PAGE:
Tallinn Airport to build new cheap flights terminal

The Estonian state-owned Tallinn Airport will next year will build an easily removable and extendable terminal for cheap flight airlines with parking space for five aircraft next to it.

Erik Sakkov, board member of Tallinn Airport, told reporters at a press conference on Thursday that the new terminal was intended for cheap flights airlines such as Ryanair, Easyjet and Norwegian that do not want to pay that much to the airport and do not need many airport services.

Sakkov said that the present airport building had been intended for the service of up to 2.5 million passengers a year and this year the airport forecasts about 2.3 million visits, of which 200,000 are transit passengers. But the visitors will not be distributed equally during the day and at certain times there is too little room in the terminal already now.

The new terminal is intended for the service of one million passengers and the space liberated from cheap flight airlines would pass into the disposition of Estonian Air and other traditional airlines, such as Lufthansa, SAS, LOT and CSA.

Source: Estonian Review

Foreclosed property of Three Sisters hotel to be auctioned

Court bailiff is selling foreclosed property of the Three Sisters hotel in Tallinn Old Town in an auction, according to an announcement published on Friday.

The property is 705 square metres in size and the starting price at the auction is 393,000 euros.

The property has a two-million-euro mortgage for Tallinn Business Bank (Tallinna Äripäev), plus a 384,000-euro mortgage for Petramark OÜ and a 217,000-euro mortgage for the state.

At the start of April, the company owed 86,315 euros in tax.

The main owner of Three Sisters is Masle Onroerend B. V. and manager Johannes Hendrikus Wientjes.

Read more from BBN

Estonia tightens relations with Brazil

At his meeting in Brazil with the Brazilian Foreign Minister, Antonio de Aguiar Patriota, Foreign Minister Urmas Paet expressed satisfaction that Estonia and Brazil are actively communicating in several areas. “The opening of the Brazilian embassy in Tallinn has further developed closer contacts and Estonia is also making preparations for opening an embassy in Brazil in the next few years,“ said Paet.

According to Paet, Brazil is Estonia’s most important trading partner in Latin America and the total amount of exchange of goods exceeded 44 million euro in 2011. “Estonia is interested in signing a double taxation treaty with Brazil and developing even closer trade relations with Brazil,” noted Paet.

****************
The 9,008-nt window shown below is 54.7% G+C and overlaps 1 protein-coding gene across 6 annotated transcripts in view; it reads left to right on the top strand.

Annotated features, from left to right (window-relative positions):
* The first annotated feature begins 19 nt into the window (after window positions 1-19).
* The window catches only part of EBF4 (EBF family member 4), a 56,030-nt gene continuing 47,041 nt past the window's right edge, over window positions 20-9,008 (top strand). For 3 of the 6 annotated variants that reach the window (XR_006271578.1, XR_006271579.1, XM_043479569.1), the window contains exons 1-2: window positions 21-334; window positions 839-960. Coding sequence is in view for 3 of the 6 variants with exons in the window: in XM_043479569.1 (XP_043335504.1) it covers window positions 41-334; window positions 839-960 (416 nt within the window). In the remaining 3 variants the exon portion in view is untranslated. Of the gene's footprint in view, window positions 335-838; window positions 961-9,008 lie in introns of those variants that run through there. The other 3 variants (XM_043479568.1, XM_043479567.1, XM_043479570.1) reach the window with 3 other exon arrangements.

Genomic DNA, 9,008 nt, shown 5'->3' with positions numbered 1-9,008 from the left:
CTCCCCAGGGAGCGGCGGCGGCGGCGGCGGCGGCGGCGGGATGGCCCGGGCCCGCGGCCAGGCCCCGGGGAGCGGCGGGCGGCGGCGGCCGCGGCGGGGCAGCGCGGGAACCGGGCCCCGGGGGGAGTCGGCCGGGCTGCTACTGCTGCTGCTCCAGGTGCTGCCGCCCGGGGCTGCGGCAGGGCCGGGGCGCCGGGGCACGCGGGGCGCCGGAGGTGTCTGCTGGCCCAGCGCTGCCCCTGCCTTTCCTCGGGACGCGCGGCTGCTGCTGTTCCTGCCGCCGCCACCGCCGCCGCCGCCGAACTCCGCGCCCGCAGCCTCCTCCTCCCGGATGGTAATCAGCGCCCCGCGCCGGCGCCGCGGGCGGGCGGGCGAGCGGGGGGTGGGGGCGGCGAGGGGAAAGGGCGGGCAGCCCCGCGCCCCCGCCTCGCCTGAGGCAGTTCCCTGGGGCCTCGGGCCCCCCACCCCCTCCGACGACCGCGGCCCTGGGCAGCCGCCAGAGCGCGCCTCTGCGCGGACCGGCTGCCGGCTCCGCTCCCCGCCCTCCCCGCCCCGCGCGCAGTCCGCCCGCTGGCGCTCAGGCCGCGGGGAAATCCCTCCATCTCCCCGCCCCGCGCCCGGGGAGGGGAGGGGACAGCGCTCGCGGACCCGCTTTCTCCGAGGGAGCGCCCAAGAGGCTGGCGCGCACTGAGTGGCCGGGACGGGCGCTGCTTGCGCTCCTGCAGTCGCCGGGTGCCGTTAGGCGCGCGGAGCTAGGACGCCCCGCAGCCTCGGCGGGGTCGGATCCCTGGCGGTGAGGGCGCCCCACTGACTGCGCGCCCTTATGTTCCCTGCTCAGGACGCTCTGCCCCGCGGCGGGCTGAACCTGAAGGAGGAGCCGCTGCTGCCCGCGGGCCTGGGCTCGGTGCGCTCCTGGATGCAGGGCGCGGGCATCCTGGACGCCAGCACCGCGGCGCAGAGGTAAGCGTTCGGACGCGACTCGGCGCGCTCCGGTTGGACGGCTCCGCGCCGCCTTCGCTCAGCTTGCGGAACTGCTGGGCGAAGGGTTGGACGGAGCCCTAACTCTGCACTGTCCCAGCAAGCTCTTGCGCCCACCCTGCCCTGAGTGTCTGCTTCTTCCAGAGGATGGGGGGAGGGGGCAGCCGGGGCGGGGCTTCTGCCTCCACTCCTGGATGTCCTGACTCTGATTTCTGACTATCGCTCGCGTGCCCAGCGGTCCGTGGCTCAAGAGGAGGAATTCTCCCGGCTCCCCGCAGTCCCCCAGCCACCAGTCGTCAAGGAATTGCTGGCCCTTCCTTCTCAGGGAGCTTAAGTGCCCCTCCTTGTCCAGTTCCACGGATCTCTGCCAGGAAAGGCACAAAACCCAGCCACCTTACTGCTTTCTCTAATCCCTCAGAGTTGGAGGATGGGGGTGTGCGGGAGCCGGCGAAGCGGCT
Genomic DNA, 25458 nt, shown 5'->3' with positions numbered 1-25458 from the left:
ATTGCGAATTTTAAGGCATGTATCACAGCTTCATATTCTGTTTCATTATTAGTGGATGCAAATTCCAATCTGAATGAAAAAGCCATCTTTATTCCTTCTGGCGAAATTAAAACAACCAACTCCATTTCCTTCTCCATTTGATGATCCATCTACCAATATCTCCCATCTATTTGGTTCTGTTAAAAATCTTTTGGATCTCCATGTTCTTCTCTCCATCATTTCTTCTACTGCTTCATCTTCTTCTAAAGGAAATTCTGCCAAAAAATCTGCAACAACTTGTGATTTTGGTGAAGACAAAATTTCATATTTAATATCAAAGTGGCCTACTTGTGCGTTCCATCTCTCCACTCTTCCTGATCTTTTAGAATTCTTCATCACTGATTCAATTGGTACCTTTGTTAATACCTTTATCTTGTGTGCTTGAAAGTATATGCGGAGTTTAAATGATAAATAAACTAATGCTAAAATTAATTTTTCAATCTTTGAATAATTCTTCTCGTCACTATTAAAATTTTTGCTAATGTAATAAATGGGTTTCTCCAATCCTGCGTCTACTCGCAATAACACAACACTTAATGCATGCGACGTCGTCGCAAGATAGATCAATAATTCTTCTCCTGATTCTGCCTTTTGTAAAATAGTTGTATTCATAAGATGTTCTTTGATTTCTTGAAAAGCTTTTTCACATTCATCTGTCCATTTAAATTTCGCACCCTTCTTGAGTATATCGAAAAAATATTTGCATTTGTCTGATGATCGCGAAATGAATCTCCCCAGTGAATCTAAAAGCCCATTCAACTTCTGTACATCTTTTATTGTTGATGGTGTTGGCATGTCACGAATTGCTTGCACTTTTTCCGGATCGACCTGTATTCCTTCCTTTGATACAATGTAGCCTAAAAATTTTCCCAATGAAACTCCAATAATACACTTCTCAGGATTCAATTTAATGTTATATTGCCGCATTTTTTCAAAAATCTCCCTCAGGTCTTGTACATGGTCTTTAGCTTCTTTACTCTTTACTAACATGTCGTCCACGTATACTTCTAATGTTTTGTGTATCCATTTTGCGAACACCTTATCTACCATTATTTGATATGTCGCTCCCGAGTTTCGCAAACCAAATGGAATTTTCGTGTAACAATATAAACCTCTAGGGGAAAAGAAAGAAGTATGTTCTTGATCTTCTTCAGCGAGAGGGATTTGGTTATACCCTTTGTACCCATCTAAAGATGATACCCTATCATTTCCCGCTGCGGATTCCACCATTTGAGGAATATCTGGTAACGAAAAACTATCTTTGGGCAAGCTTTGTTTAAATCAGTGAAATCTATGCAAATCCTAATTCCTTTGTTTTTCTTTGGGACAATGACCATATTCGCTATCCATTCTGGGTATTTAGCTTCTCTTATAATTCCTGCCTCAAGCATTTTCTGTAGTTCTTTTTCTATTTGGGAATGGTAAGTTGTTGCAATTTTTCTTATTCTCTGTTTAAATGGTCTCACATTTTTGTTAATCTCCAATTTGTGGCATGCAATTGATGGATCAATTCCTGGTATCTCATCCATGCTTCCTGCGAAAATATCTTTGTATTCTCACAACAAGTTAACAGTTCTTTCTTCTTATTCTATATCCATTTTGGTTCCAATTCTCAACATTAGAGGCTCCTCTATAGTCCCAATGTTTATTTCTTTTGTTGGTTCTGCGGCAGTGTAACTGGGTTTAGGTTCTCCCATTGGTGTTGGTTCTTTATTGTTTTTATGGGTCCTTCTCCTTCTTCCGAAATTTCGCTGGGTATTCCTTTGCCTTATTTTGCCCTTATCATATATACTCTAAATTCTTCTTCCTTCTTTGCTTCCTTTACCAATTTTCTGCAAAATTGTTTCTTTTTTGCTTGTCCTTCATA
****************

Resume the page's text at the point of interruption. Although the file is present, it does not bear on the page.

At the meeting, the foreign ministers also talked about visa free travel to Brazil for Estonian nationals. According to Foreign Minister Patriota, the Congress of Brazil will ratify in the near future the visa waiver agreement made between the European Union and Brazil, which will allow Estonian nationals to enter Brazil without a visa.

Paet and Patriota discussed the Open Governance Partnership established on Brazil’s initiative at the meeting. Paet expressed his satisfaction that currently a high-level meeting discussing the topic of open governance partnership is being held in Brazil. “ The inclusion of Estonia’s e-government experience in the implementation of the open society principles has also attracted wider international attention,” said Paet. “We consider the Open Governance Partnership a good initiative through which Estonia can introduce its experience in countries that are about to create their own e-government,” he added.

The foreign ministers also spoke at the meeting about information technology related cooperation and possibilities to jointly consult other countries in the field of IT.

Source: Estonian Review

Tax board zooms restaurants and hotels

The tax board has listed 150 catering and accommodation companies with suspicious cash transactions or that pay their employees suspiciously low wages, according to Kaido Lemendik, head of the tax board’s auditing department.

The tax office estimates that the state is losing 6.3 million euros a year from tax evasion in the catering and accommodation sector.